The three Creative Schools Ambassador events were held at the end of March. Belfast Boys’ Model, Blessed Trinity College and Mercy College Belfast met at the Duncairn Arts Centre in North Belfast. Ashfield Girls’ High School and St Vincent’s Centre met at Linenhall Library in Belfast City Centre and St Joseph’s Boys’ High School and St Cecilia’s College met in Derry/Londonderry. The sessions were facilitated by a range of artists: Ayesha Mailey, a dancer with Echo Echo, Shena Kelly, a dancer with Du Dance, DJ Cahir Glen, filmmaker Graham Ginty, singer/songwriter Dan Ferguson and actors Jazzmin McClure, Christina Nelson and Rob Crawford.
The events brought together, for the first time in three years, schools involved in the Creative Schools Partnership Programme – a pioneering cross-government programme funded by the Arts Council of Northern Ireland through National Lottery funding, the Education Authority and The Executive Office’s Urban Villages Initiative. Eleven schools, located in Urban Villages areas in Belfast and Derry/Londonderry, are currently engaged in the programme. Last year they were awarded up to £15,000 each to develop a two-year project that would bring professional artists into the classroom to teach new skills, support educational learning and strengthen community connections.
Marie O’Donoghue, Creative Schools Partnership Programme Manager, commented:
“These workshops were a brilliant opportunity for students to come together to meet and most importantly have some fun together by engaging in arts activities. We were delighted to be able to bring along to each session some of the artists responsible for delivering workshops in schools this year, to give pupils a flavour of the range of projects taking place within the wider programme.”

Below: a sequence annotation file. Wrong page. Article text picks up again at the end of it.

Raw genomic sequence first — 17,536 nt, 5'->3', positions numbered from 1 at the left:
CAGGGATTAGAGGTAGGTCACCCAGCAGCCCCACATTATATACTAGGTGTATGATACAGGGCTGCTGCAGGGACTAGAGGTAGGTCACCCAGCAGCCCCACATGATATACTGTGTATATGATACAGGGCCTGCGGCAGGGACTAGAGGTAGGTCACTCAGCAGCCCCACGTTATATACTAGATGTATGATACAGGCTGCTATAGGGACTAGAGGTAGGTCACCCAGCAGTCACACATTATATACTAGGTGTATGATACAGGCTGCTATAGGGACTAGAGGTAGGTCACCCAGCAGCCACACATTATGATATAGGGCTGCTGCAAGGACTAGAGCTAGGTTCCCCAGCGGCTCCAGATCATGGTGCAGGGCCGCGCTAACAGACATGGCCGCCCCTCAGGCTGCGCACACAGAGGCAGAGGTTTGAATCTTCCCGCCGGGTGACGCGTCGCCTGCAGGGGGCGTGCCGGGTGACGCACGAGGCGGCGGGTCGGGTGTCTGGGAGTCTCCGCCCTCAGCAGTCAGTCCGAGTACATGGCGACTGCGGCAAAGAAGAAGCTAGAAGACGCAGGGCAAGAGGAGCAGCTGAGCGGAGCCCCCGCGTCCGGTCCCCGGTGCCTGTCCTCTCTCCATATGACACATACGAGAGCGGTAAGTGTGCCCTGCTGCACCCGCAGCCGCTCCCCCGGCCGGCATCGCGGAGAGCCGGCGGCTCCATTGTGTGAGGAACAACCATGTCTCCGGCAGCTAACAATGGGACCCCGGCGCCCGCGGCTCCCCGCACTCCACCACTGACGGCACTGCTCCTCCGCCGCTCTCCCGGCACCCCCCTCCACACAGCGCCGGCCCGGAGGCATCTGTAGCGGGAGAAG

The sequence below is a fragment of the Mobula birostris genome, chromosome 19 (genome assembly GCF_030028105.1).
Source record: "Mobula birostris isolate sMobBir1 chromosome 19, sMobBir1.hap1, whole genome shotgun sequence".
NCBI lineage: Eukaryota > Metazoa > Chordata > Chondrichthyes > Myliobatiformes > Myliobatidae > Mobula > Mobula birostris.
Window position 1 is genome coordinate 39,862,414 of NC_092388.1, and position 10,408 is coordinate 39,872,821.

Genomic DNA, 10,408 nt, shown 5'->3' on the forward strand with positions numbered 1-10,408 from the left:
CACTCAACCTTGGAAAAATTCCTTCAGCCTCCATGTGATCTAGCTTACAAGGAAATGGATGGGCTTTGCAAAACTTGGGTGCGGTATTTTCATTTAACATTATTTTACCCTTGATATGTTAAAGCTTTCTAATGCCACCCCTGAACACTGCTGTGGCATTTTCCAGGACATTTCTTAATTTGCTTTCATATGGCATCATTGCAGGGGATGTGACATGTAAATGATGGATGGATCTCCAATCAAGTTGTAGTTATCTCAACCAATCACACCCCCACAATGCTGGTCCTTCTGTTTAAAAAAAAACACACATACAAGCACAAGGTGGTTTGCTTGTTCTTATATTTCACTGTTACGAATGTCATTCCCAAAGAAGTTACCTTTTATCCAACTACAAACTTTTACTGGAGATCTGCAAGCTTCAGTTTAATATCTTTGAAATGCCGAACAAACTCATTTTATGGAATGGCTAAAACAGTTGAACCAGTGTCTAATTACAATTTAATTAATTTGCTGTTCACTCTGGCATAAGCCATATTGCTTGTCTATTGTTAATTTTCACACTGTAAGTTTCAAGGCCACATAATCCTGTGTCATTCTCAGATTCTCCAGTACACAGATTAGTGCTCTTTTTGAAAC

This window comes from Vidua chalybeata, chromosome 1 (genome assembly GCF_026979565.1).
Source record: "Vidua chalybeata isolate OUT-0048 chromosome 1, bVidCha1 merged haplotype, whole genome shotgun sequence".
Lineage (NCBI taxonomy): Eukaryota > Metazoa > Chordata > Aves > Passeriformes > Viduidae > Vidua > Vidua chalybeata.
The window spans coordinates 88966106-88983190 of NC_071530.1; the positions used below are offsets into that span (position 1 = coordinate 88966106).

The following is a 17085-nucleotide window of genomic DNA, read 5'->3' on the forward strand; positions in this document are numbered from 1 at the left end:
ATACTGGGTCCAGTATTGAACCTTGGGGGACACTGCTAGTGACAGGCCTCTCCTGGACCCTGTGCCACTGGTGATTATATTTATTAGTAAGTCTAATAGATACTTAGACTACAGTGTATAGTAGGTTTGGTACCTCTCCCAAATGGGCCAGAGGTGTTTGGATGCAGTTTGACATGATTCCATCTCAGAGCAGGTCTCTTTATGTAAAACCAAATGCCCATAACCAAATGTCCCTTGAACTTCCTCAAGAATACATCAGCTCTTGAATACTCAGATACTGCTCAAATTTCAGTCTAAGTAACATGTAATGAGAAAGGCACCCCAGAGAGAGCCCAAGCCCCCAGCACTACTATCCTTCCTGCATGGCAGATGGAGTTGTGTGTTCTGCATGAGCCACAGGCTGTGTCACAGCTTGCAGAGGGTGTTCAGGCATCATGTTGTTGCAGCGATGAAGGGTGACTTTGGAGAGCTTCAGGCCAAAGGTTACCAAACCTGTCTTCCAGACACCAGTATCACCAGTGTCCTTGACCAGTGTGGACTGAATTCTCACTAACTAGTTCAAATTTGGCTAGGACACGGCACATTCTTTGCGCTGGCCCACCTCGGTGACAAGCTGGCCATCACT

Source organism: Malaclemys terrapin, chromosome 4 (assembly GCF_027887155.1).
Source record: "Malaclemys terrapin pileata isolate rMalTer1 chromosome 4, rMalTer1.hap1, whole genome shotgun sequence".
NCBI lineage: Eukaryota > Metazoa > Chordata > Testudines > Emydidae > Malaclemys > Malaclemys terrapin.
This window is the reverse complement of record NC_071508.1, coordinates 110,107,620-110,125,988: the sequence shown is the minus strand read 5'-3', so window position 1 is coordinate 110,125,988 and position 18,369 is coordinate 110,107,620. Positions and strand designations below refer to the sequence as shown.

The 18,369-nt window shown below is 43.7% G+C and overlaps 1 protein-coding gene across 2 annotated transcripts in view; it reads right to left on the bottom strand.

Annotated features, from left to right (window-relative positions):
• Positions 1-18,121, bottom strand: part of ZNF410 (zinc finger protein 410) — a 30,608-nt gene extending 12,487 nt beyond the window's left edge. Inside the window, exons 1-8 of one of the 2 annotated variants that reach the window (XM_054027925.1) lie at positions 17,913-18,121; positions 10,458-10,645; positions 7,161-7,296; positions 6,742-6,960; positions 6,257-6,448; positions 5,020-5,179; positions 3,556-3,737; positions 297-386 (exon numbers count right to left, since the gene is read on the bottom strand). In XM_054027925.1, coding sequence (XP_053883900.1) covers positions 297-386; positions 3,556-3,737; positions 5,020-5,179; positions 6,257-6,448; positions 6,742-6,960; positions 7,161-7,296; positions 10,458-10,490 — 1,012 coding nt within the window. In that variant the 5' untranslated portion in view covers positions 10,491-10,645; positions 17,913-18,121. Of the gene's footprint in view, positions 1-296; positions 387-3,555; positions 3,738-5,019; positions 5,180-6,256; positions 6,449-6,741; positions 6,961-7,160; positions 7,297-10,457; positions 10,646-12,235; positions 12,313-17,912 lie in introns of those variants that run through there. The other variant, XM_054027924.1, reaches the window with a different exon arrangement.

Reflecting on the benefits for students taking part in the Creative Schools Programme, Tanya Wakeley, Lead Teacher, St Cecilia’s College, said:
“All our pupils have benefitted from this collaborative working process, as they navigated their own mental health journey after the recent pandemic lockdowns. The skills learnt across the last two years have been varied but phenomenal as they are completely transferable, not only across the curriculum, but for the world outside the classroom. Every pupil on the St Cecilia’s Creative Schools project has had the opportunity to improve their confidence, communication, and collaborative skills – learning by stealth is a valuable part of the creative process. Every pupil involved has, in their own words said, ‘my confidence improved because I was able to work with my friends’. This is testament to the whole ethos of the programme.”